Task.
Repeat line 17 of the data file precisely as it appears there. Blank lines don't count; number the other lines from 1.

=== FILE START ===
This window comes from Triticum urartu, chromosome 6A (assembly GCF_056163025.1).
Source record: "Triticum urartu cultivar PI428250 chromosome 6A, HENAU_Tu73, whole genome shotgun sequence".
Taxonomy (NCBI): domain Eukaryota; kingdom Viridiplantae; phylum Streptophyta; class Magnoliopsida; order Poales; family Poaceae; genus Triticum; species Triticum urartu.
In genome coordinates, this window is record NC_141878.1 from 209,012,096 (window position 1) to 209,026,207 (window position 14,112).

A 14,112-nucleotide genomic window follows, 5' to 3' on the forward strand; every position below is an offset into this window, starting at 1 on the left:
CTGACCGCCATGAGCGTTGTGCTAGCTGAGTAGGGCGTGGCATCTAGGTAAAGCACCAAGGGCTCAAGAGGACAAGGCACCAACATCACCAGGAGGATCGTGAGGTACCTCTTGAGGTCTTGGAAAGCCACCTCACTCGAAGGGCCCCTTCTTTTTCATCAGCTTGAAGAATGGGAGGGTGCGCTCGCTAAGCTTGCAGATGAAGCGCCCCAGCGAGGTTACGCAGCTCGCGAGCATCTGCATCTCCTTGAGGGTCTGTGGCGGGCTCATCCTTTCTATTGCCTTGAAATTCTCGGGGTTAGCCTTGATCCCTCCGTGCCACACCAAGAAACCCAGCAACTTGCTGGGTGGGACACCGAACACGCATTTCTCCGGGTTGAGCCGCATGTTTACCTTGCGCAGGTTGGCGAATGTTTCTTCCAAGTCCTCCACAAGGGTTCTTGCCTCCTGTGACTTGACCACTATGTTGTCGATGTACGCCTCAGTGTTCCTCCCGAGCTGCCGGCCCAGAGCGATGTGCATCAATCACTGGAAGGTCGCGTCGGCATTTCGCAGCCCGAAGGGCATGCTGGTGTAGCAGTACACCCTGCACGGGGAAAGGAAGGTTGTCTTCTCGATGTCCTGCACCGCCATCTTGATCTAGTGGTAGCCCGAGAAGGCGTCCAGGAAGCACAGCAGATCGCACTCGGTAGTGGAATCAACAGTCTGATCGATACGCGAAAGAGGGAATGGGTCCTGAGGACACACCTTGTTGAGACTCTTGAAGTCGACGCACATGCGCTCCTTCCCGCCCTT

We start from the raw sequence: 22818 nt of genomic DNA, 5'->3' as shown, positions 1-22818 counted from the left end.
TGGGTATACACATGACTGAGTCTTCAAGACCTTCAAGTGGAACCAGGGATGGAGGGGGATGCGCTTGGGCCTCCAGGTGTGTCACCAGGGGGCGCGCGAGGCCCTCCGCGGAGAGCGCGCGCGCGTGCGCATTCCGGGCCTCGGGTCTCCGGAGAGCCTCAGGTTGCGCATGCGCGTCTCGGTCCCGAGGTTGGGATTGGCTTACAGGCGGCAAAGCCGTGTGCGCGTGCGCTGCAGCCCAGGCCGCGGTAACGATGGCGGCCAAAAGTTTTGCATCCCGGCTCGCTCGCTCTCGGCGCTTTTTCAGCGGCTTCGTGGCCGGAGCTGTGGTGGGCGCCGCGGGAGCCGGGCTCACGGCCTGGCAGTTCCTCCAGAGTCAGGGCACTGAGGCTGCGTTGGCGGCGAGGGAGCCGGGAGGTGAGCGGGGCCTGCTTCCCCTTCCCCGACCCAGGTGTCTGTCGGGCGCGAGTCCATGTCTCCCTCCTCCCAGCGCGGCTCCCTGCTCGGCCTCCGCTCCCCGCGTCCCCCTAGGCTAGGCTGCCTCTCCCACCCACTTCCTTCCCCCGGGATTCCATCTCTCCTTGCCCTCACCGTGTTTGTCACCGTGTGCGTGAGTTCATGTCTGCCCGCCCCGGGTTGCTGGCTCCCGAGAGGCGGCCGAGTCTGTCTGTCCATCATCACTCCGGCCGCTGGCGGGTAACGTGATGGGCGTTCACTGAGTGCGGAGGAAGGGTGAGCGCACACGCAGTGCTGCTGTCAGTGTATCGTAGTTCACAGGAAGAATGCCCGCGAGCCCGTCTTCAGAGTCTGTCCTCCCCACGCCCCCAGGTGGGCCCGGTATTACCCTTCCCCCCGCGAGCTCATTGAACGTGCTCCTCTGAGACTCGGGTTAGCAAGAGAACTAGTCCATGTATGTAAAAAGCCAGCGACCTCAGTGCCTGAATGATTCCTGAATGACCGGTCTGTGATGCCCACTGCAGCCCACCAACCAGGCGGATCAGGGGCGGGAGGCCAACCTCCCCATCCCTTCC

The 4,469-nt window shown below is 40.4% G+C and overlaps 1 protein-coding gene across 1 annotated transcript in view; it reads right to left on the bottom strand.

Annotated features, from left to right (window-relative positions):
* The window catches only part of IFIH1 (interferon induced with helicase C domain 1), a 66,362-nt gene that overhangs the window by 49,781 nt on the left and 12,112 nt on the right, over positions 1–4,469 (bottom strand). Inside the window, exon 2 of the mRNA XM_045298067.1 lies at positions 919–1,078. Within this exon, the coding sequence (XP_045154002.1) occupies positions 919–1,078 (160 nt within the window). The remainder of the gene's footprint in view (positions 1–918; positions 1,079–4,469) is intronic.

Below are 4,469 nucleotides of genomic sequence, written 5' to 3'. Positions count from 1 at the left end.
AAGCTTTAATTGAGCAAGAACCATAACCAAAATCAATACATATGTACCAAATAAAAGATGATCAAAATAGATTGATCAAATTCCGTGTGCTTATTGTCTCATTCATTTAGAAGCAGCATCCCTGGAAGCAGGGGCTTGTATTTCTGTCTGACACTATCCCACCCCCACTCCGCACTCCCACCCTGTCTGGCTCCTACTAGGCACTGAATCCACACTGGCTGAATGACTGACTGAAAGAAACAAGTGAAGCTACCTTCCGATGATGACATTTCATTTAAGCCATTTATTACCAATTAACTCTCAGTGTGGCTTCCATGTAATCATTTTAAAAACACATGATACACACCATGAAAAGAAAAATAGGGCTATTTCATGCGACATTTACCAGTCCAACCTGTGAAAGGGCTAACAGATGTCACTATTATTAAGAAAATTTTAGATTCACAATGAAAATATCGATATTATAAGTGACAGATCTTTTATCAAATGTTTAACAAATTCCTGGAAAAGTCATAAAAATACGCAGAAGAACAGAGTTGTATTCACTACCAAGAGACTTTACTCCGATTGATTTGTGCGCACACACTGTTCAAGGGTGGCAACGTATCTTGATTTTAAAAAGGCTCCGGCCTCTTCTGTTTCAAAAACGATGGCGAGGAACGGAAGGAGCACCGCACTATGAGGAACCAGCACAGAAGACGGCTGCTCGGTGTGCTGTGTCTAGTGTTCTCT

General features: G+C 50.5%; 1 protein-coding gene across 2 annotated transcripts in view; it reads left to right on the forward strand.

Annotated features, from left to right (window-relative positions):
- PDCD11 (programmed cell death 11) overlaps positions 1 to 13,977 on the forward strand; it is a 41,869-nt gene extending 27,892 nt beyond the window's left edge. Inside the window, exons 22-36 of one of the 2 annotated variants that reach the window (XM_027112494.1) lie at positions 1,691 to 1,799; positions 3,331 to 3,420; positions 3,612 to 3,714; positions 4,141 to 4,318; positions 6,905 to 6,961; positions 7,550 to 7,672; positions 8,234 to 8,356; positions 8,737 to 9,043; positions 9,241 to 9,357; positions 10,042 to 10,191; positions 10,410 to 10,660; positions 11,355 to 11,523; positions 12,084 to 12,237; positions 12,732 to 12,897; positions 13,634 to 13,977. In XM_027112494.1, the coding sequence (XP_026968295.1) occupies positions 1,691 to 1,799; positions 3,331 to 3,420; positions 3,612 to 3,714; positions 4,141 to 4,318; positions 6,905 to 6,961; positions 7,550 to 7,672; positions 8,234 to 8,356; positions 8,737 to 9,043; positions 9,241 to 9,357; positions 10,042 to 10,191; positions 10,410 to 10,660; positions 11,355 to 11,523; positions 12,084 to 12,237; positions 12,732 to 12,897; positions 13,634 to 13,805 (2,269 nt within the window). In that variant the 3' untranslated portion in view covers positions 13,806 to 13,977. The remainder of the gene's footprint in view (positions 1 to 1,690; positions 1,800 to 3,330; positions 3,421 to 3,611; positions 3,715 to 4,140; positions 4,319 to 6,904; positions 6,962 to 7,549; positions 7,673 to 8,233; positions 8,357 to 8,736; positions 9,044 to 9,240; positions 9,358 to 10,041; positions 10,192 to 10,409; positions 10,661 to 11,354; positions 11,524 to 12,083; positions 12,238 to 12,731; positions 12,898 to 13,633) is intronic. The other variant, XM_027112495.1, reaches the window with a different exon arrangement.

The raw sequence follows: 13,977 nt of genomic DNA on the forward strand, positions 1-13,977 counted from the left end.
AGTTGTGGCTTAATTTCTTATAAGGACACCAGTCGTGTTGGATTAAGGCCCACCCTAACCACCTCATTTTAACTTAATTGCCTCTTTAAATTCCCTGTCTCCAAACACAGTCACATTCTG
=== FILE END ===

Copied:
The raw sequence follows: 13,977 nt of genomic DNA on the forward strand, positions 1-13,977 counted from the left end.